The teenage brain simply isn’t developed enough to handle the effects of alcohol abuse. The impact is long-term damage that can make dealing with addiction, and everyday issues difficult for the entirety of their life. Unfortunately, alcohol is one of the drugs of choice among teens. Even worse, teenage drinking is often binge drinking rather than moderate drinking.
Teens throughout Fayetteville, NC may be familiar with a party scene. With numerous colleges nearby Fayetteville has many people who drink regularly. Not everyone is willing to follow the law, and there are instances where teens have access to alcohol.
When teens have access to alcohol, see it as a way to escape their problems, identify it with social bonding or relationship building, you have a toxic mix. The life ahead of people who spend their teenage year’s drinking is difficult. Not only because of the stress that comes with alcohol abuse but because of the long-term physical and emotional impact on their developing mind.
Effects on the Brain
On a medical level, binge drinking or drinking heavily at a young age reduces the myelin in the brain. The changes in myelin will lead to cognitive impairment throughout their life. Why? Myelin is the coating which protects nerve fibers and helps them communicate. Without that, as teens grow, they will have limited cognitive abilities.
Another side effect of binge drinking is the loss of memory and learning abilities. Studies on rats have shown a lasting effect on memory building ability. The newer findings, however, reveal that alcohol can impact developing brains by limiting the ability to retain new information.
These major impacts on the brain and its core functions of cognitive ability, learning, and memory retainment are undeniable. They’re bad for teens more than any other drinking age group because their brain is still developing.
If you’ve noticed your teen drinking, there may already be damaged. You can work with your teen to uncover how this behavior is impacting their final years of development. Without shaming or building upon the situation, if a teen waits only a few years they can avoid the substantial damage and drink legally if they choose.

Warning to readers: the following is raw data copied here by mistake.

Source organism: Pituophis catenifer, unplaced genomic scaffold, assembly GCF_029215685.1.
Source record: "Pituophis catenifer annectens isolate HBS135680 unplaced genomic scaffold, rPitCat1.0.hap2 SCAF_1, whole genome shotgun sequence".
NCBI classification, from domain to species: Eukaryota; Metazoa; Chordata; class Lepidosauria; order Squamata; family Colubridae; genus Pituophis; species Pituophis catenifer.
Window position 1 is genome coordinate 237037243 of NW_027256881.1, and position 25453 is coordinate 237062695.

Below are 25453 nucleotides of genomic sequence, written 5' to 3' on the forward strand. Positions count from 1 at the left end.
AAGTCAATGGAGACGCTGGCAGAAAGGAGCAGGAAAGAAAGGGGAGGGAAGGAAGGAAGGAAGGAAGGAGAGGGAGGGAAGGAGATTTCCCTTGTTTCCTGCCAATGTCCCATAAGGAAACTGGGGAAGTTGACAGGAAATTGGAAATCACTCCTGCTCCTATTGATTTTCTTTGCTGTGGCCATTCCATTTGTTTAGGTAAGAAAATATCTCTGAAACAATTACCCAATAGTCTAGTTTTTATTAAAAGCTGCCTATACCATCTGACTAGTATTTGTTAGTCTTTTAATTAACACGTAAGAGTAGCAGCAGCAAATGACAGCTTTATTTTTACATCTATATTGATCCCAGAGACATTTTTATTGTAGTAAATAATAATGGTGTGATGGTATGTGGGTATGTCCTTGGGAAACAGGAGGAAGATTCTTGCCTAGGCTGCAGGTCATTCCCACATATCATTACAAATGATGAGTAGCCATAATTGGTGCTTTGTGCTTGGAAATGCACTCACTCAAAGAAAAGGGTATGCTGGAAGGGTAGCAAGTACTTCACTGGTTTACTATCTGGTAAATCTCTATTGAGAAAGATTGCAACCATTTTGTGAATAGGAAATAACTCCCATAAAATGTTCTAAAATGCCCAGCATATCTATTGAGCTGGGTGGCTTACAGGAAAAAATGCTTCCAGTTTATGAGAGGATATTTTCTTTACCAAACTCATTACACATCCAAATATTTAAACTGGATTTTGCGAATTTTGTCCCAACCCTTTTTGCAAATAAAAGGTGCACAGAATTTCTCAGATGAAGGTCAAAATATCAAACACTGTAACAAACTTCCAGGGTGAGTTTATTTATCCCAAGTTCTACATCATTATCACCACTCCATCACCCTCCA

Hypertension, a medical concern associated with the elderly, is cropping up in adults that reported binge drinking through their teens and early adulthood. The connection is that binge drinking has a lasting impact on blood pressure. It’s estimated in studies recent findings that one in four young drinkers meet the specs for pre-hypertension.
Other physical effects of drinking can include liver disease and diabetes. As teens are likely to engage in heavier drinking over shorter periods of time, they are more likely to do more damage internally than adult drinkers.
As part of heavier drinking habits, comes riskier behavior. Risky behavior comes with both physical and emotional damage. Regarding the physical damage of risky behavior, unplanned pregnancy, STIs, and injuries from drunk driving accidents can have long-lasting physical damage.
Teens take risky action. Not only do they take part in emotionally driven behavior, but they often have little regard for the consequences. From unprotected sex to driving and everything in between, the emotional effects of drinking on teens can follow them through their life.
While teens will often engage in drinking with the best of intention in a social setting that doesn’t eliminate the worst from happening. Rape, further drug use, fights, STIs, unplanned pregnancy, and drunk driving accidents all come with severe emotional recourse.
As part of these emotional effects, therapy may be a critical step in helping your teen begin their recovery. Although one or two nights of binge drinking may not seem like addiction, it is alcohol abuse. This type of abuse will often progress to addiction and result in the life-long struggle against the damages from a few nights in high school.
Teenage Drinking and Alcohol Abuse
This illegal behavior comes with far more serious risks than dealing with the justice system. Seeking help on behalf of your teen may be the only way to break this cycle early. People abusing alcohol frequently report very early use in their life.
The good news is that there are many resources available. Rehab Carolinas make it easy for those who abuse alcohol to get help, regardless of age. Additionally, family therapy is an available option to hold the entire family learns how to handle these difficult subjects.
If you want to get help for your teen, seek guidance from a qualified rehabilitation center. Confronting an addict may have unintended consequences.